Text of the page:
After more than 40 years, researchers are designing new crash test dummies to reflect the fact that Americans are getting older and heavier.
Like it or not, you're thirty times more likely to die in a motorcycle accident than in an automobile crash. There's little wondering why. As a rider, you're bouncing around at high velocities in close proximity to stationary objects and machines many times your mass. In a best-case-scenario, going off-bike will see you vying with pavement, other vehicles and your own bike with nothing protect you but some Kevlar, a little leather and a bit of Styrofoam.
One out of 10 teens has hopped behind the wheel of a car after drinking alcohol, a Center for Disease Control and Prevention study revealed this week. That means every month, there are potentially 2.4 million teenagers driving under the influence of alcohol. Hopefully, not all at the same time.
Every year, the United States loses in the neighborhood of 30,000 people to traffic accidents. That's like the entire population of a medium-sized town being wiped out annually. The number of deaths not only wreaks havoc with families, but it puts a strain on our economy.
According to the Center for Disease Control, seatbelt use among American adults is at an all-time high. In a recent study, 85 percent of those surveyed said that they wear their seatbelts regularly. That number is up from just 11 percent in 1982, though the CDC points out that at least one in every seven adults still don't wear their seatbelts on the road. That's despite evidence that points to automotive accidents as the number one cause of death in the U.S. among people aged 5 to 34.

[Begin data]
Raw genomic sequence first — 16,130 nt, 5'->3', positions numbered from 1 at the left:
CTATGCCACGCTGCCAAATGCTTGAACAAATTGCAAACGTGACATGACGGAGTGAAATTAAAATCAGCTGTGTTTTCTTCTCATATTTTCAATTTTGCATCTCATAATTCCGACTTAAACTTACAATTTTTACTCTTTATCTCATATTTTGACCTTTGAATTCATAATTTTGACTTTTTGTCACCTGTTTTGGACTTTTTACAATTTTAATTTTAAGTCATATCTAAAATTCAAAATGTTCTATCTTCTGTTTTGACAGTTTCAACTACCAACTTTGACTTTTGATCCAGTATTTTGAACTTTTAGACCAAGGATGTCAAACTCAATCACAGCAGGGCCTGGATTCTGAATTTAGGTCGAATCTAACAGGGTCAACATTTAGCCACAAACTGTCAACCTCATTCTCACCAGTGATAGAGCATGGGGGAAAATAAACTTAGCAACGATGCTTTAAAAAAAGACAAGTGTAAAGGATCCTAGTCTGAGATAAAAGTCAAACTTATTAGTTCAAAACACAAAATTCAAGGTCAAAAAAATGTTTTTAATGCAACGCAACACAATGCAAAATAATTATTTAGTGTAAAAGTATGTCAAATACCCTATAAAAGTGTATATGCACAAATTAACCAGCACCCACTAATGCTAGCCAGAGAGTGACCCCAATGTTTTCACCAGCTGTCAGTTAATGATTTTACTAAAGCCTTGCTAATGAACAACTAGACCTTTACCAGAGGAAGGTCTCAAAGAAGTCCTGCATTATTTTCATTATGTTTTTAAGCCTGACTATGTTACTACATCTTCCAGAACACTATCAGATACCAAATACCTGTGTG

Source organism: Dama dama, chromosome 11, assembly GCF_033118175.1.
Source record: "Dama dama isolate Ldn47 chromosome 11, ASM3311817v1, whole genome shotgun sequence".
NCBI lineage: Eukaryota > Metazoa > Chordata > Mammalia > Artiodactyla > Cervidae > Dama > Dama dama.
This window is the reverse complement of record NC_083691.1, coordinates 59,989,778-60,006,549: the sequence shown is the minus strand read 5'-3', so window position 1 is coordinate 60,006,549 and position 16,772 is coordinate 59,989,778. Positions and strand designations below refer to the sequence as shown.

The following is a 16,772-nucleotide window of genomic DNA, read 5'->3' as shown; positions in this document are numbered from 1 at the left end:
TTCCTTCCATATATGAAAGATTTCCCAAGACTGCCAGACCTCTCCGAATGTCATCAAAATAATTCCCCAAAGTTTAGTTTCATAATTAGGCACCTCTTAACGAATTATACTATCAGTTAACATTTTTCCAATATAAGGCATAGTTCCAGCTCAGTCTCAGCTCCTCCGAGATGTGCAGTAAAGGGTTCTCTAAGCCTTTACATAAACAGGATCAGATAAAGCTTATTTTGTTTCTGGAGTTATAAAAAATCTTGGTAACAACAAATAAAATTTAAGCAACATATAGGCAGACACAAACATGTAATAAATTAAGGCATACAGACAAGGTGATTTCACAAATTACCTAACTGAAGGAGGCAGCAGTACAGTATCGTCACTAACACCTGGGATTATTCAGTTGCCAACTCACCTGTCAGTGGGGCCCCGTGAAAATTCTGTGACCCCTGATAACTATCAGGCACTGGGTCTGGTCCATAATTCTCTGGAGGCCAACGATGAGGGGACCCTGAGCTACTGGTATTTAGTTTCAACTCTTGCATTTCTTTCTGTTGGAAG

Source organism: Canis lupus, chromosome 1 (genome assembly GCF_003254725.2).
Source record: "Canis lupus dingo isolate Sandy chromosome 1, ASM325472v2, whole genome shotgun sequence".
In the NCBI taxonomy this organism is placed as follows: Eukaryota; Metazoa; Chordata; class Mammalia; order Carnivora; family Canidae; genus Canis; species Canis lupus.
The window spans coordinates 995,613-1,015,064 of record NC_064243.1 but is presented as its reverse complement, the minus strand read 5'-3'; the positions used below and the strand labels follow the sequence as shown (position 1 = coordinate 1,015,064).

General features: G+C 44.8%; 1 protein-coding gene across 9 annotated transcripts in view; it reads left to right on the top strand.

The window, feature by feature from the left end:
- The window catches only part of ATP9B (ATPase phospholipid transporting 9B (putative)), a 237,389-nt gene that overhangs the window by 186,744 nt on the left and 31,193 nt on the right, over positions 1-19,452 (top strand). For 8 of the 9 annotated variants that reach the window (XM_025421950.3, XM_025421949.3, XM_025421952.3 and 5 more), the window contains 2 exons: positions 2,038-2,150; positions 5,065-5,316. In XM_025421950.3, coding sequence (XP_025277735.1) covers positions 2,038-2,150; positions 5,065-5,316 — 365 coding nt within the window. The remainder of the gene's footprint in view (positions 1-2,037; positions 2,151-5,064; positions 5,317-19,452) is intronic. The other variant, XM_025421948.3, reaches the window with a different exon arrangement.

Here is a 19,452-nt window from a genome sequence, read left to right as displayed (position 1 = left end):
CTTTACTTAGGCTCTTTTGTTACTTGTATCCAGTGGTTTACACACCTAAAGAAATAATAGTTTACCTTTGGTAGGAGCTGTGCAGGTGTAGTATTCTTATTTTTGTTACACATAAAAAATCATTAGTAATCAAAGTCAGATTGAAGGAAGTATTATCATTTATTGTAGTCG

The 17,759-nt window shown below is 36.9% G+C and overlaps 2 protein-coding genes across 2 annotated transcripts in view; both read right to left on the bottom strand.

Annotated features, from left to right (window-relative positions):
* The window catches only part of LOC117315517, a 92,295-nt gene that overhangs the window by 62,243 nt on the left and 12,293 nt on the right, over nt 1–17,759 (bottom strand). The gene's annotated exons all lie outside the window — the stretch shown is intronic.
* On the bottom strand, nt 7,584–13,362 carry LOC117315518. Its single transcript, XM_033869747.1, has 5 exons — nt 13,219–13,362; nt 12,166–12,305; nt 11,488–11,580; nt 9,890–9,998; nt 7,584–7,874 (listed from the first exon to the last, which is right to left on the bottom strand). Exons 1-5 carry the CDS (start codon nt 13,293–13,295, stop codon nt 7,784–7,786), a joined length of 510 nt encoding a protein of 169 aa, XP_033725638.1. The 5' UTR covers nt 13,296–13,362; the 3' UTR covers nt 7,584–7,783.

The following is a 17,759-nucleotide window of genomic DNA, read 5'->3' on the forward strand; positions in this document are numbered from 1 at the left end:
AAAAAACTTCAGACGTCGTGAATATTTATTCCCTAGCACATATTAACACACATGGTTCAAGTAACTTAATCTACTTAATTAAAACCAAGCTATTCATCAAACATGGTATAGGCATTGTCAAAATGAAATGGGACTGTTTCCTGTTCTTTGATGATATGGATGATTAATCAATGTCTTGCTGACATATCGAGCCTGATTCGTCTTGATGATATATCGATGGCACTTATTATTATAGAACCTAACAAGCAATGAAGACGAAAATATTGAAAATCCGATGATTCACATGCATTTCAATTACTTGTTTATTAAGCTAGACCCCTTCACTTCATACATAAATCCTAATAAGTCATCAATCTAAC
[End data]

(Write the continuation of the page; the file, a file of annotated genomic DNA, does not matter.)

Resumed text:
Gas prices have settled a bit in the past few months, but with the cost of a gallon still lingering well in the two-dollar range, many Americans are looking for ways to save a few bucks at the pump. But what if you are happy with your current car and don't want to be a new one that's more fuel efficient? One new study suggests you dump your spare tire.
ModdedMustangs is hypothesizing that Ford may be considering offering a retractable hardtop option for the 2009 Mustang. The site's reasoning is pretty thin, based mostly on the fact that there are retractable hardtop kits available for the Mustang currently and that engineering expertise for such a project could be culled from the recently unveiled Focus Coupe Cabriolet for Europe.
BorgWarner, a Michigan based automotive supplier, announced a partnership with the US Environmental Protection Agency (EPA), to further develop Clean Diesel Combustion (CDC). CDC is a technology developed and patented by EPA, and is a possible approach to meeting EPA's future diesel emissions standards for cars, SUVs, and trucks. The partnership will focus on the development of advanced air-boosting systems, since the currently available turbo- and super-chargers are insufficient to achieve clea
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